Ranger Rick Land of Giants December January 2016

Land of Giants

By Ellen Lambeth

Welcome to the Pantanal! It’s the world’s largest wetland—and home to some of the largest animals of their kinds.

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The Pantanal (pahn-tuh-NOW) is mostly in the country of Brazil. (Part of it lies just over Brazil’s borders with Bolivia and Paraguay. See map.) It’s about the size of Illinois and has big rivers running through it. During the rainy season (October to April), the rivers flood most of the area, creating large ponds, swamps, and marshes. Scattered shallow pools remain during the dry half of the year. All this water makes excellent habitat for creatures great and small!

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Capybaras (kap-ee-BAR-uhz) are rodents—the animal group that includes mice, squirrels, and beavers. And they’re the largest rodents in the world! Capybaras are great swimmers, which is handy for when hungry predators such as jaguars come too close. This mama capy can lead her little ones off the bank to paddle away at a moment’s notice.

Macaws are big parrots. And hyacinth macaws (HYE-uh-sinth muh-KAWZ) are the biggest parrots of them all. Not only are they huge, they’re also rare. Good thing these colorful, playful birds have some true-blue human friends working hard to protect them!

If you’re a tiny ant, you’d better watch out for this giant! It can snag you and 30,000 of your closest friends in a single day! How? With its two-foot-long sticky tongue! Between the wet spaces of the Pantanal are spaces dry enough for ants to burrow underground and termites to build big mounds. That’s where the anteater goes to dig ’em out and zap ’em up. Curious cattle that share the area don’t seem to be a bother.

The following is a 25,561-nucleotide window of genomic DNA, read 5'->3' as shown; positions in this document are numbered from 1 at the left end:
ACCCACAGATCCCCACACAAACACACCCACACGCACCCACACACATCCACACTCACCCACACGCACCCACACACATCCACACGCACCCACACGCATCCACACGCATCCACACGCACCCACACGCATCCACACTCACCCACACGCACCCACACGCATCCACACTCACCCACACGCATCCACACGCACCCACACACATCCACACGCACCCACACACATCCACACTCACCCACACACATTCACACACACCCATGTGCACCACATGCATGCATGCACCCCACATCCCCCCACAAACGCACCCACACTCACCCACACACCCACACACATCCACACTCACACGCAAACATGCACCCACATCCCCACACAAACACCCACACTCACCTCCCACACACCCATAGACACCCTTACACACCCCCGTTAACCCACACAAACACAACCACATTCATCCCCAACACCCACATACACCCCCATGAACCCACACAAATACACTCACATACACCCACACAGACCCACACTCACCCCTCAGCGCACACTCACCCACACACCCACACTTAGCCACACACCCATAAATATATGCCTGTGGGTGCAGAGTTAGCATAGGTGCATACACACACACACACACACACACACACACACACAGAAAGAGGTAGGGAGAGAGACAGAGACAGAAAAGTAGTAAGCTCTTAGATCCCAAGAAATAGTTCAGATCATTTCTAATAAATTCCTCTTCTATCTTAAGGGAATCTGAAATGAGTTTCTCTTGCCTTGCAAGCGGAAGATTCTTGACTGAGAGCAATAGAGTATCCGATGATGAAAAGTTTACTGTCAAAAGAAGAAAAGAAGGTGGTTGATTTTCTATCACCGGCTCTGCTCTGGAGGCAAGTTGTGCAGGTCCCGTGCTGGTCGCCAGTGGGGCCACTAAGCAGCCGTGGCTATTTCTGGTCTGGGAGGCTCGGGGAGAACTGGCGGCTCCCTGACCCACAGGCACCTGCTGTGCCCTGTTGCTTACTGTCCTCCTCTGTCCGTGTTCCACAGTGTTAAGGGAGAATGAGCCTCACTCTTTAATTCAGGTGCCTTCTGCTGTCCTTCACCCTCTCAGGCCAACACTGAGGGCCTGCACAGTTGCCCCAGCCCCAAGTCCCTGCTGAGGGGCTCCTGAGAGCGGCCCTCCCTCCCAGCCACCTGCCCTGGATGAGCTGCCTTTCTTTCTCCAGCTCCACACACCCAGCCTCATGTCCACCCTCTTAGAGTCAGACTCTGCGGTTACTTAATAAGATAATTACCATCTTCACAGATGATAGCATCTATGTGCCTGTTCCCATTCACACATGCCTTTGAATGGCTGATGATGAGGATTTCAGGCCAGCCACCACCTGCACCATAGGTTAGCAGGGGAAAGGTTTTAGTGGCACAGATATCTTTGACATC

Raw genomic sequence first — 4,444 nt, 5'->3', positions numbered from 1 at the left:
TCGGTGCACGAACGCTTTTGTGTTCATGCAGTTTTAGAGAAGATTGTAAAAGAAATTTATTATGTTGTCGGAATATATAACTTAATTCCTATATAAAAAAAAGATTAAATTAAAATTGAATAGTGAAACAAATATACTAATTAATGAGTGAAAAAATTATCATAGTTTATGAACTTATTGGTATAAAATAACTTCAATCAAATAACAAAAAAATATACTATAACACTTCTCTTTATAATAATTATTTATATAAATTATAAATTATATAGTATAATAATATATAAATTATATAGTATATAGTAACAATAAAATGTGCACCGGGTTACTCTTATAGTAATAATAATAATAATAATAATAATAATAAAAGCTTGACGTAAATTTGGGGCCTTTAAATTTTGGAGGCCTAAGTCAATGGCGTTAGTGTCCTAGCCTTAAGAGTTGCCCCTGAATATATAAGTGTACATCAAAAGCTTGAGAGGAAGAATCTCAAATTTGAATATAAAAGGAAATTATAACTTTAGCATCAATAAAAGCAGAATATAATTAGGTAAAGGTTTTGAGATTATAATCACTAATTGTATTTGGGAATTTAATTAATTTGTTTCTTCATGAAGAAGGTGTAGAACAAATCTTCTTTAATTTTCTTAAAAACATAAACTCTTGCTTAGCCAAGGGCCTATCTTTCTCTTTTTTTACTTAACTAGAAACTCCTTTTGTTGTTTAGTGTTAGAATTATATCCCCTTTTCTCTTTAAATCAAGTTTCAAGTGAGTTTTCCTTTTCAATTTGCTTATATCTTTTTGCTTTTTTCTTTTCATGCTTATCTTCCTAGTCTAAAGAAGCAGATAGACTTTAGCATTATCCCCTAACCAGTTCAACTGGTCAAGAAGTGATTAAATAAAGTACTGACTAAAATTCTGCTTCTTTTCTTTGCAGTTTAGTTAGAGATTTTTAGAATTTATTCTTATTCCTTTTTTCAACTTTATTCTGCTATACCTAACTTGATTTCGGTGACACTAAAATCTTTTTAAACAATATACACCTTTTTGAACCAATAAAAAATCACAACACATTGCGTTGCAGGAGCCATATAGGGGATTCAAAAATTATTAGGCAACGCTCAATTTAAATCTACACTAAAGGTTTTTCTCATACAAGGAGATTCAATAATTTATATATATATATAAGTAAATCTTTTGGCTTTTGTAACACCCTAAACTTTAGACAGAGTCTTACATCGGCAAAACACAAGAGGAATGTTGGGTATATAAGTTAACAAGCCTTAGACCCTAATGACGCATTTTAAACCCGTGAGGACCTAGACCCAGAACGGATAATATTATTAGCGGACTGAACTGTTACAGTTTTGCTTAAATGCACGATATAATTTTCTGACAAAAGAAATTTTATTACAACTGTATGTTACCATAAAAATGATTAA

You may know that otters are water-loving cousins of weasels. There are many kinds, but the rare giant otter of the Pantanal and elsewhere in South America is the largest. Like its other weasel relatives, it has a long, slender body and a long, strong tail—and webbed feet, of course. And those sharp teeth are just the thing for munching on crunchy fish.

Jaguars are the biggest wild cats in the Americas—and the third biggest in the world, after tigers and lions. And nowhere do they grow bigger than in the Pantanal! Unlike most cats, jaguars are happy in water. As you can see, an alligator-relative called a caiman (KAY-mun) is no match for this mighty hunter.

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There are about 20 species of armadillos in the world, and this one is the largest. Like all armadillos, it’s covered by scaly armor instead of fur—even though it’s a mammal. And like the giant anteater, it eats termites and ants. Bet you can guess how it gets to its prey. Yep, it digs them out with its giant claws! Those six-inch weapons are sharp, too, so even a hungry jaguar had better beware.

Pound for pound, the anaconda is the biggest snake in the world. (The reticulated ­python may grow longer, but the anaconda is bigger around and much heavier.) This huge constrictor would have no problem wrapping its heavy coils around a caiman or a capybara—maybe even a jaguar—and squeezing the life out of it.

The Pantanal doesn’t host only giant animals. It’s also home to a water lily with enormous pads (leaves). Here, a young caiman uses a couple of them as a raft while it rests. The plants’ roots are anchored in the mud under the water. The stems grow up to the surface, where the waxy leaves float. Underneath, the pads have sharp prickles that help keep fish from nibbling on them.

Meet the jabiru (JAB-ih-roo), the largest stork in the Americas. (The marabou stork of Africa is the world’s largest.) The tall white bird with a bare-skinned head and neck is often seen wading in shallow water. There, it pokes in its huge bill and jabs for meals. Because its favorites include fish, crabs, and frogs, the Pantanal makes a perfect place for a jabiru to dine.


“Land of Giants” originally appeared in the December/January 2016 issue of Ranger Rick magazine.
(Click on each image above for a closer view of the story.)

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